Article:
The signatures of “Xu Dawei,” however, appeared to be from five different persons on the five forms.
The Dongzhou District Court held a hearing on July 12, 2023. Ms. Wang’s family and friends were not allowed inside the courtroom. Only her lawyer and son (as a family defender) were there to defend her innocence in practicing and spreading information about Falun Gong.
Prosecutor Yang Kun first presented three pieces of evidence to verify Ms. Wang’s identity, address, and her arrest, including a testimonial from Ms. Wang’s local community committee director that she did live in that community; a black and white photo of Ms. Wang walking alone; and the case filing form filled out following her arrest in 2022 (even though the form didn’t spell out the names of the suspect, the arresting officers, or the tipsters).
Yang next brought up Ms. Wang’s administrative detention in 2022. He said that by law those who served administrative detention within two years of latest arrest must face criminal prosecution. He, however, couldn’t say which law it was when challenged by Ms. Wang’s lawyer.
Also listed as prosecution evidence were the three pendants and the ten banknotes printed with Falun Gong messages that were confiscated from Ms. Wang’s home following her arrest on March 4, 2023. Yang said these indicated that Ms. Wang had engaged in “illegal activities.” Ms. Wang’s lawyer and son refuted that no enacted law criminalizes Falun Gong or labels it a cult, and as such it was perfectly lawful for her to own Falun Gong related items, including flyers, pendants, and banknotes printed with Falun Gong messages.
Yang said that Ms. Wang’s husband’s signature on the search warrant indicated that he had testified against her. Ms. Wang’s lawyer countered that no one should be forced to testify against any suspect and that the police had broken the law by listing Ms. Wang’s husband as a prosecution’s witness against his will.
Despite the obviously different signatures of Xu Dawei on five different forms, Yang claimed that the signatures indicated that an independent, third party, namely, Xu, had witnessed the police’s interrogation of Ms. Wang and the raid of her home.
Xu, however, was not present in court to accept cross examination, and there was no mention at all of his (or her) gender, age, profession, or other required information. Additionally, the police video showing the raid of Ms. Wang’s home did not show any “Xu Dawei” being there.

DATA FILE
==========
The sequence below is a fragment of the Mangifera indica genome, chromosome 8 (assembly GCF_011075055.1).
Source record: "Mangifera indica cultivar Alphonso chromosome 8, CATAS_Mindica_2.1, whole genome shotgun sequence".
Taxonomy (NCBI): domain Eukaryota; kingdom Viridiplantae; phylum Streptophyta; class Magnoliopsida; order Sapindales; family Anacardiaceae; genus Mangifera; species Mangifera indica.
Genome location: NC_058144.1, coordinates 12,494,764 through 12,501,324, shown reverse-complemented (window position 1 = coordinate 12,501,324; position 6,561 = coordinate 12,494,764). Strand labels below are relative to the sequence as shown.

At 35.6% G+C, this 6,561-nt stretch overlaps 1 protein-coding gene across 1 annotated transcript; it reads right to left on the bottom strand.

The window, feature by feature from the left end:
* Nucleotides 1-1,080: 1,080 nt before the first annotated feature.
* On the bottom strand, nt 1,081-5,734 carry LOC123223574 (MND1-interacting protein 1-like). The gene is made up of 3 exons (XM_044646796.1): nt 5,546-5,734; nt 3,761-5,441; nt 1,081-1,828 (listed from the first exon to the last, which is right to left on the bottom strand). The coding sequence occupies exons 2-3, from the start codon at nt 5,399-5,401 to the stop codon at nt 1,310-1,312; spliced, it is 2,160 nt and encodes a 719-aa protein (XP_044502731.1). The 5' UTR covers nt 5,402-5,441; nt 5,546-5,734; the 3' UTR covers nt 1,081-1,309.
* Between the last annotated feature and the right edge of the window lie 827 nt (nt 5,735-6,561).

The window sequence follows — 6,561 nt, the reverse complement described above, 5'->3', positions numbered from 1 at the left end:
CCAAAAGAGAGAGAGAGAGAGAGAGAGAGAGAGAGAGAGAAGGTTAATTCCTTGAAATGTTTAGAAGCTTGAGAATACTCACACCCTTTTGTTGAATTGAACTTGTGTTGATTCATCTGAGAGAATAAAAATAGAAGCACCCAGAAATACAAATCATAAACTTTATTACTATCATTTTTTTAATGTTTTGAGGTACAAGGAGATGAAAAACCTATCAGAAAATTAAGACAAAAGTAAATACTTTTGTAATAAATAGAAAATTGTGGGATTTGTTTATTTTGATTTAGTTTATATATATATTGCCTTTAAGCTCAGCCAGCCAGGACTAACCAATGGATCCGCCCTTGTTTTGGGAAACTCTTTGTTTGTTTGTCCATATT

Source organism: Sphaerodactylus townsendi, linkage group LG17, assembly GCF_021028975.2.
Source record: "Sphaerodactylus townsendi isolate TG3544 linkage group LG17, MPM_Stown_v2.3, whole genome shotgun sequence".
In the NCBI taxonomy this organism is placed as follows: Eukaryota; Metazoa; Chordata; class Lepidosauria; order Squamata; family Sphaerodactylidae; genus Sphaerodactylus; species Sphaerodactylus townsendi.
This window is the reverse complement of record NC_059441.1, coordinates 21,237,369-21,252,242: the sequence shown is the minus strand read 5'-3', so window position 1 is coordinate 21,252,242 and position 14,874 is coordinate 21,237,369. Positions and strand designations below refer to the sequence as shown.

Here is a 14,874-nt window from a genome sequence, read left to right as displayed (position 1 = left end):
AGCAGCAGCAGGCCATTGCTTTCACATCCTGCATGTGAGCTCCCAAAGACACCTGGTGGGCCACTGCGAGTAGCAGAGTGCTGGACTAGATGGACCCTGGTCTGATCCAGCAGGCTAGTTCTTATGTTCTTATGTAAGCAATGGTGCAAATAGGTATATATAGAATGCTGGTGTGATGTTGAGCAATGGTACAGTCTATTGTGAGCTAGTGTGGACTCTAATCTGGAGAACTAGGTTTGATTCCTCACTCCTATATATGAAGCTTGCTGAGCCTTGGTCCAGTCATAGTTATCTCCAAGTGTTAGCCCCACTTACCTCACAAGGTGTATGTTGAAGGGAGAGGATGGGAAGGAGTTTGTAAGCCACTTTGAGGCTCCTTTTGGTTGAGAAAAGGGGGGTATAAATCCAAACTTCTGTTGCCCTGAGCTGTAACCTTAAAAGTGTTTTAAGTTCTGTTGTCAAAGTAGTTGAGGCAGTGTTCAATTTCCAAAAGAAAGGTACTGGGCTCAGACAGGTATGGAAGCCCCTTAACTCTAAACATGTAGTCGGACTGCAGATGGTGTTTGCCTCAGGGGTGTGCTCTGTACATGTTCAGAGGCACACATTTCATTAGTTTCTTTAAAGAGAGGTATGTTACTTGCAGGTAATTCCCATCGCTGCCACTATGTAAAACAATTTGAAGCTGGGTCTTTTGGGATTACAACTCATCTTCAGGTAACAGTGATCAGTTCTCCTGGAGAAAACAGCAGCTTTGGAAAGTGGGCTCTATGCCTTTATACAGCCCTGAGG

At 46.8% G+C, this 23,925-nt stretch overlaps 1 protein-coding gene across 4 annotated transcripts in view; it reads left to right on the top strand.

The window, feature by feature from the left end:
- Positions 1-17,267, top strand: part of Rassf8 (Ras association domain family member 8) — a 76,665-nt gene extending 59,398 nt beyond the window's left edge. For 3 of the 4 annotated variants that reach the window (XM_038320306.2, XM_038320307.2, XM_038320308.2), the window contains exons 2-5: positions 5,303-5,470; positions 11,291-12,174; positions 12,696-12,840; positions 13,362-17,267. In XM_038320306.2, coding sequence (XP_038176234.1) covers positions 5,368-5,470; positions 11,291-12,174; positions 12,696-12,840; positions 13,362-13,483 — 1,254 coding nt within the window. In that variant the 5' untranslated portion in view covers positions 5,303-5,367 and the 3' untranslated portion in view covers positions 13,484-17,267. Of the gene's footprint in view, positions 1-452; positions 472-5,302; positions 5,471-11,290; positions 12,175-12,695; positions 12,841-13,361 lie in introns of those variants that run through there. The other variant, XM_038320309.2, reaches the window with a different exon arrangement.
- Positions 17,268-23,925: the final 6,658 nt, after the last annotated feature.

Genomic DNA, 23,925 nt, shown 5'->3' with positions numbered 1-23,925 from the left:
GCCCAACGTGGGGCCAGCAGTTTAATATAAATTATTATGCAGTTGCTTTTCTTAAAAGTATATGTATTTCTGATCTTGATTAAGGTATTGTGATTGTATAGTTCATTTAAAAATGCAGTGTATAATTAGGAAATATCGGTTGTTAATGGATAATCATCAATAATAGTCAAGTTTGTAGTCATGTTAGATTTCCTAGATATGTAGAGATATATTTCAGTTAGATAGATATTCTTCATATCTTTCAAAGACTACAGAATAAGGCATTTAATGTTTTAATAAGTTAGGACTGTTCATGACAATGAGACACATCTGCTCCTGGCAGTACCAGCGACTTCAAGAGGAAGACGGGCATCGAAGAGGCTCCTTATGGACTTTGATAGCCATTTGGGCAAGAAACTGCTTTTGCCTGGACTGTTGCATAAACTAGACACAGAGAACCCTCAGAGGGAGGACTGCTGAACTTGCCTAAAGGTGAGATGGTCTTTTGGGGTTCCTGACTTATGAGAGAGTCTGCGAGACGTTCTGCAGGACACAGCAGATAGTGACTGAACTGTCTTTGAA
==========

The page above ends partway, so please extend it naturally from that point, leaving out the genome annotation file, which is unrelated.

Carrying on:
Prosecutor Yang could not refute Ms. Wang’s lawyer and son, and the court adjourned the hearing.
During the second hearing on September 11, 2023, prosecutor Yang presented “new” evidence saying that Xu Dawei was indeed a witness to the police raid of Ms. Wang’s home. The new evidence was testimony from officers Jiang and Zeng who carried out the raid.
Yang also explained that Xu did not appear in the police video simply because of the angle of the camcorder, which failed to capture him (or her) in the video.
Ms. Wang’s lawyer objected to the new evidence and argued that the court had never notified him and Ms. Wang’s son (family defender) of the new evidence. By law, new evidence introduced by either side (prosecutor or defense) must be shared with the other party in advance so they have time to prepare a response in court.
Yang said he had secured the court’s approval to gather new evidence, but the judge failed to produce Yang’s application or approval when the lawyer requested to see them. The lawyer warned that he may sue both the judge and Yang for colluding in his client’s prosecution.
Ms. Wang’s son reiterated again that Xu could not have been the witness to the police raid because only three people were present during the police raid, including his father (Ms. Wang’s husband) and officers Jiang and Zheng.
Ms. Wang’s son said his father was in the audience and could testify. Yang said no, because a court spectator could not be a witness at the same time.
The judge rejected the request to authenticate Xu Dawei’s signatures even though they looked different on different forms. The judge also denied Ms. Wang’s son’s request again to call Xu to the stand to see who he (or she) really was.